It is becoming an annual Christmas tradition – blaming Israel for the dwindling Christian population in formerly Christian towns like Bethlehem.

Last year at this time, I noticed this new myth of the Middle East was being perpetrated by the so-called newspaper of record, the New York Times, in a story by Greg Myre. It began:

In the town where Christians believe Christ was born, the Christians are leaving. Four years of violence, an economic free fall and the Israeli separation barrier have all contributed to the hardships facing Palestinian Christians in Bethlehem, one of the largest concentrations of Christians in the region.

There you have it. Why are the Christians leaving Bethlehem? At least partly, according to the New York Times, because of the Israeli security fence.

Now, ask yourself a question: Why would the security fence disproportionately affect Christians? If the security fence were contributing to the exodus, it should be causing an exodus of Muslims as well, right?

This year, perhaps taking their cue from the New York Times, the story was recycled in a thousand other news venues. Political leaders around the world took up the lie as their own. And, of course, Arab and Muslim leaders were only too happy to begin championing the cause of these poor, misplaced, mistreated Christians.

There’s just one problem. It’s a total, bald-faced lie – another one of those revisionist history lessons being written even while the history is still taking place.

Because, for the life of this New York Times reporter and his editors back home, they can’t think of a single legitimate way to blame Israel for the Christian exodus.

Here is the truth. Bethlehem, once a 90 percent Christian town, now only claims only about 20,000 of the 60,000 Arab residents – about 35 percent. The number drops day by day, month by month, year by year.

They haven’t left for no good reason. They have left for very good reasons. In fact, knowing the conditions these Christians face today, it’s surprising there are still 20,000 there.

But does it have anything to do with the Israeli security fence? No.

Five years ago, when the latest exodus began, the Israelis had not even started construction of the security fence.

Up until 1948, Bethlehem was more than 90 percent Christian. The Arab-Israeli war of 1948, begun by Arab states in response to the founding of Israel, brought an influx of Muslim refugees to the Bethlehem area and signaled the start of a demographic shift. Then five years ago, the exodus of Christians became a flood.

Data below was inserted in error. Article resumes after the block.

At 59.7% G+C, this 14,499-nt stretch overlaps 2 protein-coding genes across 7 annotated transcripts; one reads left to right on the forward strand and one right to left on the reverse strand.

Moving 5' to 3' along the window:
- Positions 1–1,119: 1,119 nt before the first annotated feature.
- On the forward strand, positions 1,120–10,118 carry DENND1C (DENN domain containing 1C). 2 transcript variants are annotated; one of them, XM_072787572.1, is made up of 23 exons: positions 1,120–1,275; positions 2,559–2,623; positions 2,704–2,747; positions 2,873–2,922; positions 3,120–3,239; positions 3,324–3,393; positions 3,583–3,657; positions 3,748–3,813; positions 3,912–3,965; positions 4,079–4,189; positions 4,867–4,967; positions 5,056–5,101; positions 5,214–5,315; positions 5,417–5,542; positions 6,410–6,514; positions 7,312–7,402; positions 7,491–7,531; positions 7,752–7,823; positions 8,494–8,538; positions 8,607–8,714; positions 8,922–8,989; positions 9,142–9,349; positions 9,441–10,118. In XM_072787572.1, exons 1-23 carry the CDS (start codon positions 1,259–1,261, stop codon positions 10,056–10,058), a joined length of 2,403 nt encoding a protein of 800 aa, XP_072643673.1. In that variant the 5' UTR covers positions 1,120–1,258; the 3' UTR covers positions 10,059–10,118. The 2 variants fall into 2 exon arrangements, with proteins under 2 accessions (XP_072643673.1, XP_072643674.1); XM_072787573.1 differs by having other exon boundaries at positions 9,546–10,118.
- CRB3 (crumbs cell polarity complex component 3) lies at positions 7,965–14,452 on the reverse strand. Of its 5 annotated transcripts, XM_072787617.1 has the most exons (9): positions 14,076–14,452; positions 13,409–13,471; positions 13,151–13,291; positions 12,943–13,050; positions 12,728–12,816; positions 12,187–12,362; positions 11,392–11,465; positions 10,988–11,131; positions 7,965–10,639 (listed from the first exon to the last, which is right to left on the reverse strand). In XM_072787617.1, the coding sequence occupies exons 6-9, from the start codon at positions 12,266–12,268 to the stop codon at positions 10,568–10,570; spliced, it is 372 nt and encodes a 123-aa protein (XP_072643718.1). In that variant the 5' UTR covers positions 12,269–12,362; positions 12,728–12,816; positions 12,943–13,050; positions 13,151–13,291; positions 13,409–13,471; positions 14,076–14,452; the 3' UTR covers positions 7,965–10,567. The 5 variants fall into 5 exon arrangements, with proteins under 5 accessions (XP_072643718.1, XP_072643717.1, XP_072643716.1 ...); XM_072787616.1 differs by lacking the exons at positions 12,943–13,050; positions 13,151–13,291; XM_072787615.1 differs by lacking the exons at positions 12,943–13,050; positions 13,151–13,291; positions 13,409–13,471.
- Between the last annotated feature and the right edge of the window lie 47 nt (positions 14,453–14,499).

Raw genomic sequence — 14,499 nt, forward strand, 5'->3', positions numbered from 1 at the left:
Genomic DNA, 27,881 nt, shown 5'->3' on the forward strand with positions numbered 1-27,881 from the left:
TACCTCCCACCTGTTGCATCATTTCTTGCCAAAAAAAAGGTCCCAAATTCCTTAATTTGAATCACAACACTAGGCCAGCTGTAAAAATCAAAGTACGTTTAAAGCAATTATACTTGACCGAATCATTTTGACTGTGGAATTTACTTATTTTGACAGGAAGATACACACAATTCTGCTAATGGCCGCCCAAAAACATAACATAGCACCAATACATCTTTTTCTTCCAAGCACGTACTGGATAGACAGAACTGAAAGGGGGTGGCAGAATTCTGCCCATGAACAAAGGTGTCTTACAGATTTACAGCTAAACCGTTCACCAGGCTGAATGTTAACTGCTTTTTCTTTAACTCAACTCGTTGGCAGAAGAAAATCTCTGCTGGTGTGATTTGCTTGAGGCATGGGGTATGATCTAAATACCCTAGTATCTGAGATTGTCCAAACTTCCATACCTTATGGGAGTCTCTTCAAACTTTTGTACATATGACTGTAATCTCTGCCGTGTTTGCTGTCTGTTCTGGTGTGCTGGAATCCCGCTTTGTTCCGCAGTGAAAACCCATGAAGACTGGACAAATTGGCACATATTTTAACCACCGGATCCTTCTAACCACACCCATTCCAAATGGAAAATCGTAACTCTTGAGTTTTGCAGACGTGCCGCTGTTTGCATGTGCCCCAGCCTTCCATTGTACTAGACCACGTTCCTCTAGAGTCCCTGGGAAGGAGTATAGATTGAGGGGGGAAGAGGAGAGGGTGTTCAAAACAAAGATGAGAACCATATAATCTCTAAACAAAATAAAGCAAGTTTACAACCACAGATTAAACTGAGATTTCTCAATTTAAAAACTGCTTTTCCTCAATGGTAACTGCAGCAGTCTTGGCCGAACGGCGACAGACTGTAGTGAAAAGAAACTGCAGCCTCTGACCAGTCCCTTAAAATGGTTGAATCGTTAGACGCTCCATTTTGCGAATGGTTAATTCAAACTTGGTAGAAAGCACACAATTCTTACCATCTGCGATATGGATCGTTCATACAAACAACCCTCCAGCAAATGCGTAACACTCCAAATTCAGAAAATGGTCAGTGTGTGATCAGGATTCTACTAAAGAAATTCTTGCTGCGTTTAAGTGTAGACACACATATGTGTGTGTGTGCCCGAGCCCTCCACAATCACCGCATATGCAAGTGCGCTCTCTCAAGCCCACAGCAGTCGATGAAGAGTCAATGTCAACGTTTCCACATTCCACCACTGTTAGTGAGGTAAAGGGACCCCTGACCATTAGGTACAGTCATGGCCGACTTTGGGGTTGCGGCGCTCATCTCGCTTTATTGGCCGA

Buried in the New York Times story of last year was a key paragraph that explained why:

In the early days of the uprising, Muslim gunmen in the Bethlehem area took hilltop positions in Beit Jala, which is predominantly Christian. That afforded them a clear firing line at the southernmost part of Jerusalem. When the Israeli military responded, Beit Jala residents found themselves on the front lines of the conflict, and occasionally among its casualties.

In other words, Muslim terrorists have intentionally placed Christians in the crossfire between them and Israel. They did that when they seized the Church of the Nativity, nearly destroying it, defecating in the hallways, smashing statues and stealing precious objects. The Israelis, for their part, negotiated an end to the standoff rather than destroy the church that represents so much to the Christian world.

If the Israelis contributed in any way to the exodus of Christians, it was by withdrawing from Bethlehem and the so-called “Palestinian territories” in the West Bank. Since they left, the Palestinian Authority has waged a jihad against the Christian community, raping women, extorting businessmen, lynching “collaborators” and seizing homes.

That’s why the Christians have left and continue to leave. They enjoyed life while their towns were under the control of Israel. Once they were turned over to the terrorists, there wasn’t much left to keep them in the areas in which their families lived for generations.

It took WND Jerusalem Bureau Chief Aaron Klein to set the record straight this year.

“All this talk about Israel driving Christians out and causing pain is nonsense,” a Bethlehem Christian community leader told WND. “You want to know what is at play here, just come throughout the year and see the intimidation from the Muslims. They have burned down our stores, built mosques in front of our churches, stole our real estate and took away our rights. Women have been raped and abducted. So don’t tell me about Israel. It’s the Muslims.”

The story of religious cleansing in the Palestinian Authority today thus continues – and Israel gets the blame, even though it is perpetrated by the Muslim-controlled Arab leadership.

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